Sir John Sulston awarded the 2002 Nobel Prize for Physiology or Medicine
In 1992, Sulston was appointed the first Director of the Wellcome Trust Sanger Institute in Cambridgeshire which made the UK's contribution to the international Human Genome Project.
“It’s tremendously exciting for me because once again it reinforces the power of fundamental research. Our work on C. elegans at the Medical Research Council Laboratory of Molecular Biology emphasized the benefits of sharing large amounts of information. We took a global approach to discover the mechanisms that led to the development of the worm.
“The same is true for genomics. When results are shared freely amongst the biological community, as has been done for the worm and the Human Genome Projects, specialist scientists can move much more rapidly towards their goals. This flow of information, which builds in strength as it circulates, benefits medicine. Remember, this only the start and we need dedicated people to translate the fundamental knowledge into real healthcare benefits.
“This is founded in Sydney Brenner’s vision, in setting up the worm project — an entirely new system for developmental biology. My contribution to this was learning to watch the cells dividing, and sometimes dying, under the microscope. We could actually see programmed cell death in action, so beautiful, so clear and so reproducible. These qualities meant we could predict the moment of death, and begin the search for mutants to understand how this happened.
“That’s what Bob Horvitz did — starting at our lab in Cambridge and then powering away at the Massachusetts Institute of Technology, discovering what happens in these developmentally programmed cells. This was real fundamental work, but it showed that the genes involved have equivalents in humans that are involved in cancer, neurodegeneration and other diseases.
“The worm worked so well because the community held an ethos of sharing — just as the public genome projects have — from the beginning. We gave all our results to others as soon as we had them. From sharing, discovery is accelerated in the community. Research is hastened when people share results freely.”
Sir John Sulston Former Director of the Wellcome Trust Sanger Institute
“Sir John’s achievements rank alongside our greatest biological and medical discoveries. His C. elegans work inspired a new era in scientific research, and the sequencing of its genome was the spark that initiated the international Human Genome Project.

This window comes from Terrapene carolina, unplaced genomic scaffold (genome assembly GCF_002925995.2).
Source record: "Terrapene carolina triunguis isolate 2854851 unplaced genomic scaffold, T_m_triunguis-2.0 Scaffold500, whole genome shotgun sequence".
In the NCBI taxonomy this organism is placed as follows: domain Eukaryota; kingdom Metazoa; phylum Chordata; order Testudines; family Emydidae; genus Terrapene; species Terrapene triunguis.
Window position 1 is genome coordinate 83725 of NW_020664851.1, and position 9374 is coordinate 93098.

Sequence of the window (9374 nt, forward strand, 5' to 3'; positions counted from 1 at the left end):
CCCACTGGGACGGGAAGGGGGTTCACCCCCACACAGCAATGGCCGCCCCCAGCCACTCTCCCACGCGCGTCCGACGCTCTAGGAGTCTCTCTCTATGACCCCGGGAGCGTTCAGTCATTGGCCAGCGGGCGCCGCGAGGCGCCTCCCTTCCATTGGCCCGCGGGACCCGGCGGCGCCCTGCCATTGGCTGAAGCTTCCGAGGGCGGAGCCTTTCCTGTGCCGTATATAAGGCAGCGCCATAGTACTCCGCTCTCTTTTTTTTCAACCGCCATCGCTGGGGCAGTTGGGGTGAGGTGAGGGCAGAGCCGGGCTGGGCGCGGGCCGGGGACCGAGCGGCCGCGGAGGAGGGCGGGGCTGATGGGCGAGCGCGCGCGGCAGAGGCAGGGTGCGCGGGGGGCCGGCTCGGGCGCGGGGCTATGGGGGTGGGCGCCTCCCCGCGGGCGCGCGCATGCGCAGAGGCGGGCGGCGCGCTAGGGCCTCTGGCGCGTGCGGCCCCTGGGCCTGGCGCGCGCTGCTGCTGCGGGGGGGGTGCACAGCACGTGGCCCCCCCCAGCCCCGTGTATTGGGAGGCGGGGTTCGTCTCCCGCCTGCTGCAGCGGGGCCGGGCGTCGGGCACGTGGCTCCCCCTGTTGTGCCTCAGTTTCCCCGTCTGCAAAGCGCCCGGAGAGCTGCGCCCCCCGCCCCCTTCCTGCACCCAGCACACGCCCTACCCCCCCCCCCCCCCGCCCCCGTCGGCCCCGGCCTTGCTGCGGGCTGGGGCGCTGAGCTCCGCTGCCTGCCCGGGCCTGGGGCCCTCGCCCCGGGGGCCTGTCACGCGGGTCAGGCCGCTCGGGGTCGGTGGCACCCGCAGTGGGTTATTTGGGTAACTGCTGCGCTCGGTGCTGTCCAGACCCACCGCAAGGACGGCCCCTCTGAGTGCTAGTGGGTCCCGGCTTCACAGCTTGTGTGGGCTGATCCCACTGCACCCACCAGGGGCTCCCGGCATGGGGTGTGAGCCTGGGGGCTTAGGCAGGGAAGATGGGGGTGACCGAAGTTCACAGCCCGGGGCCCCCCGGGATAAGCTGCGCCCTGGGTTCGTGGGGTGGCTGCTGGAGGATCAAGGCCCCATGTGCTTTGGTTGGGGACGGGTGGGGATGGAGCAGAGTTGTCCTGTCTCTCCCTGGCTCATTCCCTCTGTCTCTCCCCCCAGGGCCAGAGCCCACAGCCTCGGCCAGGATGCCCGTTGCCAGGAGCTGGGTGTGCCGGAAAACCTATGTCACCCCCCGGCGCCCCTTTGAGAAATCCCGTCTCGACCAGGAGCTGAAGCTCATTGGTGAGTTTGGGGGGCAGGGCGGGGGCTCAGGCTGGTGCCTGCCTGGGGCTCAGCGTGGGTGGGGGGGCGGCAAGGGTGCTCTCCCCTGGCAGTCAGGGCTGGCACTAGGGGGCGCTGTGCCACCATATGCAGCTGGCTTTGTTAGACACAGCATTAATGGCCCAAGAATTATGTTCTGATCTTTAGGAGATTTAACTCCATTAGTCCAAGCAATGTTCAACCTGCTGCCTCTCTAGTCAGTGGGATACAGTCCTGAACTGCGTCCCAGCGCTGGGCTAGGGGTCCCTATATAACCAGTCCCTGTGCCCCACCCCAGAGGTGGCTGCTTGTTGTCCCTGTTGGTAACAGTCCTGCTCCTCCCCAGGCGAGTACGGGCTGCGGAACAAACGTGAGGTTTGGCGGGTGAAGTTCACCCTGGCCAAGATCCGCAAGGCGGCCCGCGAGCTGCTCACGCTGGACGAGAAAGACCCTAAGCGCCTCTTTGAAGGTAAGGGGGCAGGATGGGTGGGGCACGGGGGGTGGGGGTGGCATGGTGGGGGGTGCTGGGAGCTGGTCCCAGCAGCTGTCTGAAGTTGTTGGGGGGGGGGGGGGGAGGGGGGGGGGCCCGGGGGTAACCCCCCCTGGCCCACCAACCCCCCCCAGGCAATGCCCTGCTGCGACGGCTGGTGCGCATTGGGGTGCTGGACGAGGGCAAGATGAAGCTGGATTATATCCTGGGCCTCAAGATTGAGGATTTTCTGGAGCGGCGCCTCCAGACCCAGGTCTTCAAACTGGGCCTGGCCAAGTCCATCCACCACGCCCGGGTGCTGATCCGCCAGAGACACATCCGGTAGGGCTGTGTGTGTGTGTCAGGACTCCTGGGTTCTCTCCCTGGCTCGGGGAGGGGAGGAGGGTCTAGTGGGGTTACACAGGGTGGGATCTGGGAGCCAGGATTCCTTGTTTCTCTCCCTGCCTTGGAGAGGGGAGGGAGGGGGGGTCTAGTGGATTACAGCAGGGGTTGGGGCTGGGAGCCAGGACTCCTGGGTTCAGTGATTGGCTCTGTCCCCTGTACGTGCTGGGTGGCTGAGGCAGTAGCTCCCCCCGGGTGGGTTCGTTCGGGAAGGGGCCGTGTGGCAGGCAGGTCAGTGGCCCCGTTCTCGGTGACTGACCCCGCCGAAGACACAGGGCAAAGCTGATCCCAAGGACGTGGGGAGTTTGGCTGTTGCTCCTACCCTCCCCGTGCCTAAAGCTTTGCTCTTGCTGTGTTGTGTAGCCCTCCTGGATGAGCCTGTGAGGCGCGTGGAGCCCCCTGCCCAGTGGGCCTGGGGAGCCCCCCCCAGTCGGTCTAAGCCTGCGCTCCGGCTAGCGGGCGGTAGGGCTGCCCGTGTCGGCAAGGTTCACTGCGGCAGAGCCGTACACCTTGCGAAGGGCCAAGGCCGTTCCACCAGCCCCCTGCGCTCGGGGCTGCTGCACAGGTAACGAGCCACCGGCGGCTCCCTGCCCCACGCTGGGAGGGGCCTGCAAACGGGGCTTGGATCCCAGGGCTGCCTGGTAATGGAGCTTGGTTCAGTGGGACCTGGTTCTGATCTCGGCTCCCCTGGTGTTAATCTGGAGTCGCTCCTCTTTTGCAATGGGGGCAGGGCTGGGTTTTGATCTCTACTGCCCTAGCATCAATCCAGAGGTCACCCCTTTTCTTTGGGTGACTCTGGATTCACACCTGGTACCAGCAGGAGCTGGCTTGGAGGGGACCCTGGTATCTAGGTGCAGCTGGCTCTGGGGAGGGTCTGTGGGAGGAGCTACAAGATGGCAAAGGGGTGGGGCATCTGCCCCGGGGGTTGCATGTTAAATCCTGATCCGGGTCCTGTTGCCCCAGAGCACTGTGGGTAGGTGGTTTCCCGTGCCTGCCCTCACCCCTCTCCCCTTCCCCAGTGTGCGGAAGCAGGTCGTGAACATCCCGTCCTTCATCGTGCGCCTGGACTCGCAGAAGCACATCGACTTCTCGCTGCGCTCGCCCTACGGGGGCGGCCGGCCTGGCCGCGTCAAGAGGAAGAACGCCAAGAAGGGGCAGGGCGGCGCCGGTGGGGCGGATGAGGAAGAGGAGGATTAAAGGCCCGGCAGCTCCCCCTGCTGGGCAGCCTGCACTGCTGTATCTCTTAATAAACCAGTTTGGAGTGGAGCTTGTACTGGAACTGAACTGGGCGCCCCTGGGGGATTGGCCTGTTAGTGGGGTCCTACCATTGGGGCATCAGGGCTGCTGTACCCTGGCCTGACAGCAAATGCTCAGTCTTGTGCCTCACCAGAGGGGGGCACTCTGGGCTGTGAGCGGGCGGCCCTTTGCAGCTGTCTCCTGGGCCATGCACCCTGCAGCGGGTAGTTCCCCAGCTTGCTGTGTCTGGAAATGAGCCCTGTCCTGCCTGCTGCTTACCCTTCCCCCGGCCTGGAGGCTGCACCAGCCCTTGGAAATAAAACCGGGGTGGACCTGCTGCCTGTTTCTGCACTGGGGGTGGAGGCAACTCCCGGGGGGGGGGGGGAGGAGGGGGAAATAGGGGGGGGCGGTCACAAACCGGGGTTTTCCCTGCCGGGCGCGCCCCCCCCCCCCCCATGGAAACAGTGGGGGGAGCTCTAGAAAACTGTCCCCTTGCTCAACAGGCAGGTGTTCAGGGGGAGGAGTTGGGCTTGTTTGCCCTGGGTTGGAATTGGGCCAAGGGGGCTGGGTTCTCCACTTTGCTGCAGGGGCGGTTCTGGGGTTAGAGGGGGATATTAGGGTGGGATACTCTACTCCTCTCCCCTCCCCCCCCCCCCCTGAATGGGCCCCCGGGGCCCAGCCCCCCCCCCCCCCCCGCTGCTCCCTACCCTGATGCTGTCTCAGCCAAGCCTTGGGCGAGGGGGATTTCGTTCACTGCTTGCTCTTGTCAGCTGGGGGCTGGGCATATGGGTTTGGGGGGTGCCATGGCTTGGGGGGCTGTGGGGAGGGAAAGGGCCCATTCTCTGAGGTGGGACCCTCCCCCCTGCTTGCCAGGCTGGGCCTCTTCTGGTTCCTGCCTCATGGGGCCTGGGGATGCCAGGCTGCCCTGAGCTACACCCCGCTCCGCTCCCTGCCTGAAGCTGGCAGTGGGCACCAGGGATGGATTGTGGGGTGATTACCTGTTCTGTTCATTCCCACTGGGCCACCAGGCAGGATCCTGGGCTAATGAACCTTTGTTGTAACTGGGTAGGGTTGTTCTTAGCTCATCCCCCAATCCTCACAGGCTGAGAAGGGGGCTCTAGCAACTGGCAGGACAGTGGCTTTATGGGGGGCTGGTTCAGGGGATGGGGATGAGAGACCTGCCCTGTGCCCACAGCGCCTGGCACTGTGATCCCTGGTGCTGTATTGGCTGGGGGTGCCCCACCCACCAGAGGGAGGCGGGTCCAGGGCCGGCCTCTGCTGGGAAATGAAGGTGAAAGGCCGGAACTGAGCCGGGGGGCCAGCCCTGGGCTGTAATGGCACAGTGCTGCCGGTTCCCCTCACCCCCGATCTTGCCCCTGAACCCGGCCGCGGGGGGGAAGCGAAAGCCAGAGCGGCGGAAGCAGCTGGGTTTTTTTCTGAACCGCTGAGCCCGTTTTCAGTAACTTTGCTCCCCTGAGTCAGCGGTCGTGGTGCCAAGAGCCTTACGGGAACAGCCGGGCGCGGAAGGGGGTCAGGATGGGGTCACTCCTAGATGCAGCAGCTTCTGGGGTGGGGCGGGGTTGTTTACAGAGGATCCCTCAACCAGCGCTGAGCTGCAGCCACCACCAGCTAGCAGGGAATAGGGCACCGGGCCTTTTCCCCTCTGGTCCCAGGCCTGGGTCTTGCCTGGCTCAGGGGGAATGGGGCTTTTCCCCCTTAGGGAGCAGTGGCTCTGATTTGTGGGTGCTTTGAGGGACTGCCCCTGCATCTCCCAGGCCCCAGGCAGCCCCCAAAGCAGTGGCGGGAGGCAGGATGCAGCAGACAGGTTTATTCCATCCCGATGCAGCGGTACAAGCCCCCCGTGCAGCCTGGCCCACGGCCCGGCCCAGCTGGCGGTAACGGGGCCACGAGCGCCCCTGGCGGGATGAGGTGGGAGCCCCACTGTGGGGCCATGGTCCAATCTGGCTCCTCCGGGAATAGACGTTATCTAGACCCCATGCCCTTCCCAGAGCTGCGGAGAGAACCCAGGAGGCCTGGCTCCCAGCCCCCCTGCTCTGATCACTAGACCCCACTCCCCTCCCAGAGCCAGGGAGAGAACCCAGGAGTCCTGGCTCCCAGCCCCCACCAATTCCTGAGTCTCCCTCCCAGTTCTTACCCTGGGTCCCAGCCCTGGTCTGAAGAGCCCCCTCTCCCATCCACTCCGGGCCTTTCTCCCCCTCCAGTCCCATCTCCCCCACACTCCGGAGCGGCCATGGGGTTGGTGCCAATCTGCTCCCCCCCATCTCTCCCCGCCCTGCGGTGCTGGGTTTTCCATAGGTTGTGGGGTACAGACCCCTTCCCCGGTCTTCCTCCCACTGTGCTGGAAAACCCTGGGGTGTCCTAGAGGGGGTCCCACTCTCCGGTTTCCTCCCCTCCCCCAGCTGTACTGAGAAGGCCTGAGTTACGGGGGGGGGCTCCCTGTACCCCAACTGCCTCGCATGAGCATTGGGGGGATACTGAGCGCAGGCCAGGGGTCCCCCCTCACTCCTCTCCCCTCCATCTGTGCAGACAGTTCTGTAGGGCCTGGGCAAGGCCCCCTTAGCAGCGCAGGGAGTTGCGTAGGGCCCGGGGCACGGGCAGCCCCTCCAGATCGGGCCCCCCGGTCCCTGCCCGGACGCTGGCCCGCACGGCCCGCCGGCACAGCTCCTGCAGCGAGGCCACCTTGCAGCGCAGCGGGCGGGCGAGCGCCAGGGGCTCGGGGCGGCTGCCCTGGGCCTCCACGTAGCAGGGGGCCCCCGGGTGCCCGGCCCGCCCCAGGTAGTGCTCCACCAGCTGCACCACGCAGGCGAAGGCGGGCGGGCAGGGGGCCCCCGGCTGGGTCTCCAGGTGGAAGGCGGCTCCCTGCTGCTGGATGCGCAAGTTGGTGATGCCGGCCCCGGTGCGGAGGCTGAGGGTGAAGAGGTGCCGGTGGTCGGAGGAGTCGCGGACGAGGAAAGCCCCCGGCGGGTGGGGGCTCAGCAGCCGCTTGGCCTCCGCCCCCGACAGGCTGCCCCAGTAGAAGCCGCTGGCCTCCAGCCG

“These were among of the many highlights in the career of this outstanding scientist, who provided unswerving and principled leadership during his time as Director of the Wellcome Trust Sanger Institute.”
Dr Mike Dexter Director of the Wellcome Trust
“This is absolutely fantastic news! It’s great for John and for British Science. I am thrilled that John’s work has been honoured by the highest award. John has been instrumental in laying out several of the foundations upon which almost all experimental work in the worm depends. This began with the lineage map and extends to the genome sequence. John’s vision in developing and persevering to finish the job is an inspiration to us all.”
Dr Allan Bradley who replaced Sir John as Director of the Wellcome Trust Sanger Institute
Further Information About Sir John Sulston
Sir John (60) graduated from Cambridge University in 1963. After completing his PhD on the chemical synthesis of DNA, he moved to the USA to study prebiotic chemistry (the origins of life on earth). In 1969 he joined Sydney Brenner’s group at the MRC Laboratory of Molecular Biology in Cambridge where he studied the biology and genetics of the nematode worm, Caenorhabditis elegans. He and his team collaborated with Bob Waterston at Washington University in the USA to sequence the genome of this model organism.
In 1992, Sulston was appointed the first Director of the Wellcome Trust Sanger Institute in Cambridgeshire which made the UK’s contribution to the international Human Genome Project. The Institute started with temporary labs and only 15 staff but now has a 600-strong workforce and state-of-the-art buildings. Following publication of the first draft sequence of the human genome in 2000 he was listed among the UK’s 100 most powerful people by the Observer newspaper. Sir John received his knighthood for services to genome research in the 2001 New Year’s Honours. He stepped down as Director in September 2000 but continues to work on C. elegans at the Wellcome Trust Sanger Institute. He is the author with Georgina Ferry of The Common Thread: A Story of Science, Politics, Ethics and the Human Genome.
Academic Education and Appointments:
- 1963 B.A. University of Cambridge, UK
- 1966 Ph.D. University of Cambridge, UK
- 1966-69 Postdoctoral fellow at the Salk Institute for Biological Studies, San Diego, CA
- 1969 Staff Scientist MRC Laboratory of Molecular Biology
- 1992-00 Director of the Sanger Centre, Cambridge, UK
Selected Honours and Awards:
- 1986 Elected to the Royal Society
- 1986 W. Alden Spencer Award
- 1991 Gairdner Foundation International Award
- 1996 Darwin Medal of the Royal Society
- 1998 Rosenstiel Award
- 2000 Pfizer Prize for Innovative Science
- 2000 George W Beadle Medal
- 2000 Sir Frederick Gowland Hopkins Medal
- 2001 Knight Bachelor in New Year’s Honours list
- 2001 The Edinburgh Medal 2001 Prince of Asturias Award (Spain)
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